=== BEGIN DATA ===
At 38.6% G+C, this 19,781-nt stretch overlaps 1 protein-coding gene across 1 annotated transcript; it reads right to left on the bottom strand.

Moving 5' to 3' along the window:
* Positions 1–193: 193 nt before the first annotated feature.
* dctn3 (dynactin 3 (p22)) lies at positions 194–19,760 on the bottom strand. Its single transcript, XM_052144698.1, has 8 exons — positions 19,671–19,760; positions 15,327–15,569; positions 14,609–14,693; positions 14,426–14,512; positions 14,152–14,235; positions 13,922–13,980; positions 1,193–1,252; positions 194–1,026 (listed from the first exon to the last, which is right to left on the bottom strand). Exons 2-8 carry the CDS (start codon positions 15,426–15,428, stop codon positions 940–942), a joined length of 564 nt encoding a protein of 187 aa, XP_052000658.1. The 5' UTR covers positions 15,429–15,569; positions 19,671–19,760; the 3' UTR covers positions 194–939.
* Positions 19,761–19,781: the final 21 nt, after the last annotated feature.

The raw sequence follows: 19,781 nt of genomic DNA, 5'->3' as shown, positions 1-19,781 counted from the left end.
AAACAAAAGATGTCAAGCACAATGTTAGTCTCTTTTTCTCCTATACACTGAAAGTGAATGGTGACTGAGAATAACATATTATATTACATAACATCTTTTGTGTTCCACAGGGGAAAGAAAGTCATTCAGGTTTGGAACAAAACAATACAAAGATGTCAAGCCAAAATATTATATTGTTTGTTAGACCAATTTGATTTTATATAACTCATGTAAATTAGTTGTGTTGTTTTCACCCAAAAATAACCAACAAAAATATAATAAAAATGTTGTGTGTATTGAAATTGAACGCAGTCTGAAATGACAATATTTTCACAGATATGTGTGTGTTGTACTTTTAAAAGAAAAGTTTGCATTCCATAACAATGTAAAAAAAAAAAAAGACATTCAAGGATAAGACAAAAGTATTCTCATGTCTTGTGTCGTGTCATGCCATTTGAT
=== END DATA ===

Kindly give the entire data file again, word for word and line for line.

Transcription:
At 38.6% G+C, this 19,781-nt stretch overlaps 1 protein-coding gene across 1 annotated transcript; it reads right to left on the bottom strand.

Moving 5' to 3' along the window:
* Positions 1–193: 193 nt before the first annotated feature.
* dctn3 (dynactin 3 (p22)) lies at positions 194–19,760 on the bottom strand. Its single transcript, XM_052144698.1, has 8 exons — positions 19,671–19,760; positions 15,327–15,569; positions 14,609–14,693; positions 14,426–14,512; positions 14,152–14,235; positions 13,922–13,980; positions 1,193–1,252; positions 194–1,026 (listed from the first exon to the last, which is right to left on the bottom strand). Exons 2-8 carry the CDS (start codon positions 15,426–15,428, stop codon positions 940–942), a joined length of 564 nt encoding a protein of 187 aa, XP_052000658.1. The 5' UTR covers positions 15,429–15,569; positions 19,671–19,760; the 3' UTR covers positions 194–939.
* Positions 19,761–19,781: the final 21 nt, after the last annotated feature.

The raw sequence follows: 19,781 nt of genomic DNA, 5'->3' as shown, positions 1-19,781 counted from the left end.
AAACAAAAGATGTCAAGCACAATGTTAGTCTCTTTTTCTCCTATACACTGAAAGTGAATGGTGACTGAGAATAACATATTATATTACATAACATCTTTTGTGTTCCACAGGGGAAAGAAAGTCATTCAGGTTTGGAACAAAACAATACAAAGATGTCAAGCCAAAATATTATATTGTTTGTTAGACCAATTTGATTTTATATAACTCATGTAAATTAGTTGTGTTGTTTTCACCCAAAAATAACCAACAAAAATATAATAAAAATGTTGTGTGTATTGAAATTGAACGCAGTCTGAAATGACAATATTTTCACAGATATGTGTGTGTTGTACTTTTAAAAGAAAAGTTTGCATTCCATAACAATGTAAAAAAAAAAAAAGACATTCAAGGATAAGACAAAAGTATTCTCATGTCTTGTGTCGTGTCATGCCATTTGAT